Armstrong Hopes To Avoid Arbitration

Lance Armstrong has told a judge that arbitrators need not review multimillion-dollar Tour de France race bonuses that were paid to him before his cheating became public.

lance armstrong

Armstrong made this suggestion in the context of a $5 million bonus that SCA Promotions had refused to pay the now-banned cyclist due to doping suspicions for winning the Tour in 2003. SCA Promotions, an insurance company in Dallas, sued the seven-time Tour de France winner in February 2013 and sought the repayment of $12 million in bonuses and fees paid to Lance Armstrong for winning the Tour de France from 2002-04. The Dallas-based insurer sued Armstrong, his agent Bill Stapleton, and Armstrong's management company, Tailwind Sports for reimbursement of the bonuses. It was alleged in SCA's complaint that everyone knows by now that Lance Armstrong perpetuated what may well be the most outrageous, cold-hearted, and elaborate lie in the history of sports and added Lance Armstrong while he lied to everyone lied to SCA in shocking fashion -- while testifying under oath in a legal proceeding.

A few weeks back, Armstrong balked at the attempt of SCA to reconvene the arbitration proceedings that ended with the $12 million settlement for him in 2006. A 22-page motion states that the payments SCA made were settlement payments or insurance proceeds - they can be reasonably be described as prize money and a claim for forfeiture of prize money in any event does not fall within the scope of the compromise settlement agreement's arbitration clause. It added that the face that SCA regrets settling the case and wants its money back - and wants to punish Armstrong for his perceived transgressions - does not make this dispute arbitrable. The motion to stay states there is no authority under Texas law for, 'reconvening' an arbitration six years after it ended with an agreed final arbitration award and Lance Armstrong can only be compelled to arbitrate if the reconvened arbitration is treated as a new proceeding.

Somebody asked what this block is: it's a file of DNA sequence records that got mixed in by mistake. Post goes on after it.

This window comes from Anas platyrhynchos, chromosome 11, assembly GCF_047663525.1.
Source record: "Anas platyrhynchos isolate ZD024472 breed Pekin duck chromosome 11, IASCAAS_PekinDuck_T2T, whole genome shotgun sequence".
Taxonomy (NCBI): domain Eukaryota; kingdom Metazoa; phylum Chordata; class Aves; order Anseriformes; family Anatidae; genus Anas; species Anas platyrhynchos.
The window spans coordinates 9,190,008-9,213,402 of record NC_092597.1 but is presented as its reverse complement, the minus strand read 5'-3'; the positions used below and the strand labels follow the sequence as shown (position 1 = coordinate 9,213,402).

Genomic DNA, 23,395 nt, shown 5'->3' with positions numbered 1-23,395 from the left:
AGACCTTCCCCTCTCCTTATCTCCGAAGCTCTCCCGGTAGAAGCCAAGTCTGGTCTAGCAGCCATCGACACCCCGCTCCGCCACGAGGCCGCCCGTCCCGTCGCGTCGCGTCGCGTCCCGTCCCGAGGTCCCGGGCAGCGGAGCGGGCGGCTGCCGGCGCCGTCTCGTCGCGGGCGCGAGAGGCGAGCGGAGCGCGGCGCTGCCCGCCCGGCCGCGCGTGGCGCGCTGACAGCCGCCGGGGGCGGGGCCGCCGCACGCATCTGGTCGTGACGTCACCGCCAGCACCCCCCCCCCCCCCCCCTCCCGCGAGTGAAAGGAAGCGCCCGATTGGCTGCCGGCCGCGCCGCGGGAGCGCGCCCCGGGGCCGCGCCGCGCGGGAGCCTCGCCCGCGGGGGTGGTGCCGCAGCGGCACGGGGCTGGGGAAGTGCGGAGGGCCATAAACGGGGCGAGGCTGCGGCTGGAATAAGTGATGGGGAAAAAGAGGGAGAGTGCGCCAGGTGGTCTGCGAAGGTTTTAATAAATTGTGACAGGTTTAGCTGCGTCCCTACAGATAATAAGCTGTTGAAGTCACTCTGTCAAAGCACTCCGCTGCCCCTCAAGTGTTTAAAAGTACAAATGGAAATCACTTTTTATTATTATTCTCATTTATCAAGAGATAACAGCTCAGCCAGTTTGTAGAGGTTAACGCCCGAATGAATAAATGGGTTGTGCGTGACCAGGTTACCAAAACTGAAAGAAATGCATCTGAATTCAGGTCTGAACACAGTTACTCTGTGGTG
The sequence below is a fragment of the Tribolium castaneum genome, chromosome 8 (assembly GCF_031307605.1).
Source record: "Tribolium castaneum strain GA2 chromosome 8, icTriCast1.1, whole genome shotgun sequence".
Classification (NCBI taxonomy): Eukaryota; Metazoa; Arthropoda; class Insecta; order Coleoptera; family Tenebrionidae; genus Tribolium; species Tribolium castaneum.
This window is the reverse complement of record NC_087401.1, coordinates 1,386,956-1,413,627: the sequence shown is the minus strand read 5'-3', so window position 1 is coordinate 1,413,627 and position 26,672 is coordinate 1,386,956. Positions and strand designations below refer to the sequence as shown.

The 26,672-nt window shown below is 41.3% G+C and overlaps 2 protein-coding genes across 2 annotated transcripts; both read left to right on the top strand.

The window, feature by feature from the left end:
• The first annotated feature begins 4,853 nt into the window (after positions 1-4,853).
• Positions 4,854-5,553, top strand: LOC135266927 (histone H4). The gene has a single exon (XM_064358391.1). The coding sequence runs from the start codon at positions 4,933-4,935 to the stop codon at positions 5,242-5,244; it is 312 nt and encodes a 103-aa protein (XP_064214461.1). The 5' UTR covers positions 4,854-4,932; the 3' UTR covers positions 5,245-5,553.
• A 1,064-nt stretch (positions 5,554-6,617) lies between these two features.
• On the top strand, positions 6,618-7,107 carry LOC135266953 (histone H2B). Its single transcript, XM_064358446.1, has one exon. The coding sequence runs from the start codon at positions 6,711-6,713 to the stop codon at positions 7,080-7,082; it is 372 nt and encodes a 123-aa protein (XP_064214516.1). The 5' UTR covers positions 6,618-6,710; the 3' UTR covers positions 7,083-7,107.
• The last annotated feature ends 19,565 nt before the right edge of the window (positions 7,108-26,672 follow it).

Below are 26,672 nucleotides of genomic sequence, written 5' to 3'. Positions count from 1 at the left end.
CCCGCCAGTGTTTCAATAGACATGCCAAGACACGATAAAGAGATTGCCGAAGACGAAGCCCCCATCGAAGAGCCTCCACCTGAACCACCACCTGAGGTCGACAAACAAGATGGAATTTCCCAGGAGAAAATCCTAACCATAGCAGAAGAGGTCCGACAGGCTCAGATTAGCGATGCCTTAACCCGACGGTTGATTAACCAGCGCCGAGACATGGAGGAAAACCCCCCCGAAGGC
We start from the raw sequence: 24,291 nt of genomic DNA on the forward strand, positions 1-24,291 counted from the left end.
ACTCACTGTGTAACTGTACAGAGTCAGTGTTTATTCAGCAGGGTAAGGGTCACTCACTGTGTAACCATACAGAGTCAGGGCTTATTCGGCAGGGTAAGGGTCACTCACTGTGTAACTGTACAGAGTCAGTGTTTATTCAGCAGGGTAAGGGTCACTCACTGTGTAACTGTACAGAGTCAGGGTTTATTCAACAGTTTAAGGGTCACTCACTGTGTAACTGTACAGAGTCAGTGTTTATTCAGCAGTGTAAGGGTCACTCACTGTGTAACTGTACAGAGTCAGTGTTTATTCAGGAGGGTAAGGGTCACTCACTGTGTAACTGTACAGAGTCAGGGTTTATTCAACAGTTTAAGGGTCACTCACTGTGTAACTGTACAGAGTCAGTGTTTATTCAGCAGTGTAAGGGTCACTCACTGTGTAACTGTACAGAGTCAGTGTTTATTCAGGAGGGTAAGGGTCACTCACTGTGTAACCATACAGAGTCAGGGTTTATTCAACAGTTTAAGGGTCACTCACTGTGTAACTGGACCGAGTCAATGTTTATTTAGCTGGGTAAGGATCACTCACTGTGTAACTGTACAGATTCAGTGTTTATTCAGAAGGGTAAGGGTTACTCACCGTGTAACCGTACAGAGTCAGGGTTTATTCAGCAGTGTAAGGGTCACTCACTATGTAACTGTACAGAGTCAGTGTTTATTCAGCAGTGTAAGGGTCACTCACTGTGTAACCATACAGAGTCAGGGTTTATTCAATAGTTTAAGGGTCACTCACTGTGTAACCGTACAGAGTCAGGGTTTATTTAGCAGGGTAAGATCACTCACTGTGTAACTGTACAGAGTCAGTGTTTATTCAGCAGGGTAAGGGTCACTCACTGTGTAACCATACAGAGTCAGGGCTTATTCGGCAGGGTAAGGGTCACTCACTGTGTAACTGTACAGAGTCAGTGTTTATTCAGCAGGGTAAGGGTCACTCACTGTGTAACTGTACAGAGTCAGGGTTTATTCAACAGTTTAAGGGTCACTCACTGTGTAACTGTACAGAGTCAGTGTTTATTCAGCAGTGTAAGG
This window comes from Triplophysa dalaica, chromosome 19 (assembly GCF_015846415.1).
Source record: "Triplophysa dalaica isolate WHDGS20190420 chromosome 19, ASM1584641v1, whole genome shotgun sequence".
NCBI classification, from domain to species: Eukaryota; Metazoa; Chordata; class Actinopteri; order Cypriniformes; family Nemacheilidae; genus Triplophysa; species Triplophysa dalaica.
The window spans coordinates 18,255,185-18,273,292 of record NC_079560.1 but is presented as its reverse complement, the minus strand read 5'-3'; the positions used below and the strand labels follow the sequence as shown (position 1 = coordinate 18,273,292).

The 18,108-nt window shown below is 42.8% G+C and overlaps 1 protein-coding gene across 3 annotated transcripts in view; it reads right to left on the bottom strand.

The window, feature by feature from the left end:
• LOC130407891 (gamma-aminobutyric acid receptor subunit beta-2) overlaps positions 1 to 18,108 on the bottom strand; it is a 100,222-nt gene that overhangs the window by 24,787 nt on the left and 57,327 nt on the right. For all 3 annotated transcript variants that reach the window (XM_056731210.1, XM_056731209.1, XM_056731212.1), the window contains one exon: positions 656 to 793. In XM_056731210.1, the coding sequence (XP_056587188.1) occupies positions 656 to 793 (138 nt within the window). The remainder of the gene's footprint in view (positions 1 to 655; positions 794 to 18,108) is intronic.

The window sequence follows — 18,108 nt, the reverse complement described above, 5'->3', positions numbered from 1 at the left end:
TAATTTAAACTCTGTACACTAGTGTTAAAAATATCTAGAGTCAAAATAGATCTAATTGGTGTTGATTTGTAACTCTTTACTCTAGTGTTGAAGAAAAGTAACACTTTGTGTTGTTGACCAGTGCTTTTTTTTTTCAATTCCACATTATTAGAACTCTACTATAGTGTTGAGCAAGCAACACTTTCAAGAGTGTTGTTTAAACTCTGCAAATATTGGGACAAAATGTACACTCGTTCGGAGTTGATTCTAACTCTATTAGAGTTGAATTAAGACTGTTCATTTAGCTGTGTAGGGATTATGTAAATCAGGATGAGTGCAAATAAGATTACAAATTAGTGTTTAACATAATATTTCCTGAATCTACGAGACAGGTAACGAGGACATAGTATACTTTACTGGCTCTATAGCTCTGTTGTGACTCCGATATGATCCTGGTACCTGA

Armstrong's attorney, Tim Herman, argued that the Dallas-based company was not allowed to sue his client under terms of a settlement the disgraced cyclist reached with the company in 2006. In 2004, Armstrong sued SCA Promotions after the insurance company withheld his bonus as it suspected the cyclist of cheating and fraud to win the Tour de France. Lance Armstrong lied under oath in 2005 that he never doped and SCA Promotions without further proof back then agreed to settle the case by giving the cyclist $7.5 million -- an award that "no party may challenge, appeal or attempt to set aside."

According to the settlement, the case could not be reopened but SCA Promotions is now feeling differently after Lance Armstrong admitted in January 2013 during an interview with Oprah Winfrey that he made use of banned drugs including anabolic steroids and blood transfusions during all seven of his victories in the Tour de France from 1999-2005. This confession came months after the U.S. Anti-Doping Agency released a "reasoned decision" that accused Lance Armstrong of leading the most sophisticated doping program in sports history. After the USADA verdict, Armstrong was stripped of his seven Tour de France titles and banned from the sport for life by the Union Cycliste International, the world governing body of cycling.


Leave a Reply

You must be logged in to post a comment.